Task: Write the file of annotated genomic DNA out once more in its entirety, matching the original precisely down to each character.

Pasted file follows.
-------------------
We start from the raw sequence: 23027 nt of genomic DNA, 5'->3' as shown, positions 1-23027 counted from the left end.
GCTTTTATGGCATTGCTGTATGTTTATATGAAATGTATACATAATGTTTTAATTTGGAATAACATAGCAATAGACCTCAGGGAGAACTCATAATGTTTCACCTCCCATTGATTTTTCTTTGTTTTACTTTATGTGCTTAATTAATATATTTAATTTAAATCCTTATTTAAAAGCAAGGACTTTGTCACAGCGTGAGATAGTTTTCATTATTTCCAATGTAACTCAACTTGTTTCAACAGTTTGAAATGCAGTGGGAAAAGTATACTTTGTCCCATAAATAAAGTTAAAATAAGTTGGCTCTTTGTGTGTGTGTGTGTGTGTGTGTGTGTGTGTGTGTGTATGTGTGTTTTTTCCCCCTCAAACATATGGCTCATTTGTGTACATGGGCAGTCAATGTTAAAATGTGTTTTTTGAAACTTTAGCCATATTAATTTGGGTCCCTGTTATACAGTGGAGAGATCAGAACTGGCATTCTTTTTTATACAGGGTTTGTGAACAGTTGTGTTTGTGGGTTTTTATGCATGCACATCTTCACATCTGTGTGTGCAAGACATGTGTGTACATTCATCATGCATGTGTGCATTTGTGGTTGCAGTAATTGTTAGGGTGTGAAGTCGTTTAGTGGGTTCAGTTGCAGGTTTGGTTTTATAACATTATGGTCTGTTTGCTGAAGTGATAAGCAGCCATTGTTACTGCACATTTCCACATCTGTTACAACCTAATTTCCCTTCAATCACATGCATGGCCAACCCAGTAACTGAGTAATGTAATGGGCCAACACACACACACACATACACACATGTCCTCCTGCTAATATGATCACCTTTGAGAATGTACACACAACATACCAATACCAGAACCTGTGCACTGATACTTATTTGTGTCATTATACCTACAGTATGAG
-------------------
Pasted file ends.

We start from the raw sequence: 23027 nt of genomic DNA, 5'->3' as shown, positions 1-23027 counted from the left end.
GCTTTTATGGCATTGCTGTATGTTTATATGAAATGTATACATAATGTTTTAATTTGGAATAACATAGCAATAGACCTCAGGGAGAACTCATAATGTTTCACCTCCCATTGATTTTTCTTTGTTTTACTTTATGTGCTTAATTAATATATTTAATTTAAATCCTTATTTAAAAGCAAGGACTTTGTCACAGCGTGAGATAGTTTTCATTATTTCCAATGTAACTCAACTTGTTTCAACAGTTTGAAATGCAGTGGGAAAAGTATACTTTGTCCCATAAATAAAGTTAAAATAAGTTGGCTCTTTGTGTGTGTGTGTGTGTGTGTGTGTGTGTGTGTGTGTATGTGTGTTTTTTCCCCCTCAAACATATGGCTCATTTGTGTACATGGGCAGTCAATGTTAAAATGTGTTTTTTGAAACTTTAGCCATATTAATTTGGGTCCCTGTTATACAGTGGAGAGATCAGAACTGGCATTCTTTTTTATACAGGGTTTGTGAACAGTTGTGTTTGTGGGTTTTTATGCATGCACATCTTCACATCTGTGTGTGCAAGACATGTGTGTACATTCATCATGCATGTGTGCATTTGTGGTTGCAGTAATTGTTAGGGTGTGAAGTCGTTTAGTGGGTTCAGTTGCAGGTTTGGTTTTATAACATTATGGTCTGTTTGCTGAAGTGATAAGCAGCCATTGTTACTGCACATTTCCACATCTGTTACAACCTAATTTCCCTTCAATCACATGCATGGCCAACCCAGTAACTGAGTAATGTAATGGGCCAACACACACACACACATACACACATGTCCTCCTGCTAATATGATCACCTTTGAGAATGTACACACAACATACCAATACCAGAACCTGTGCACTGATACTTATTTGTGTCATTATACCTACAGTATGAG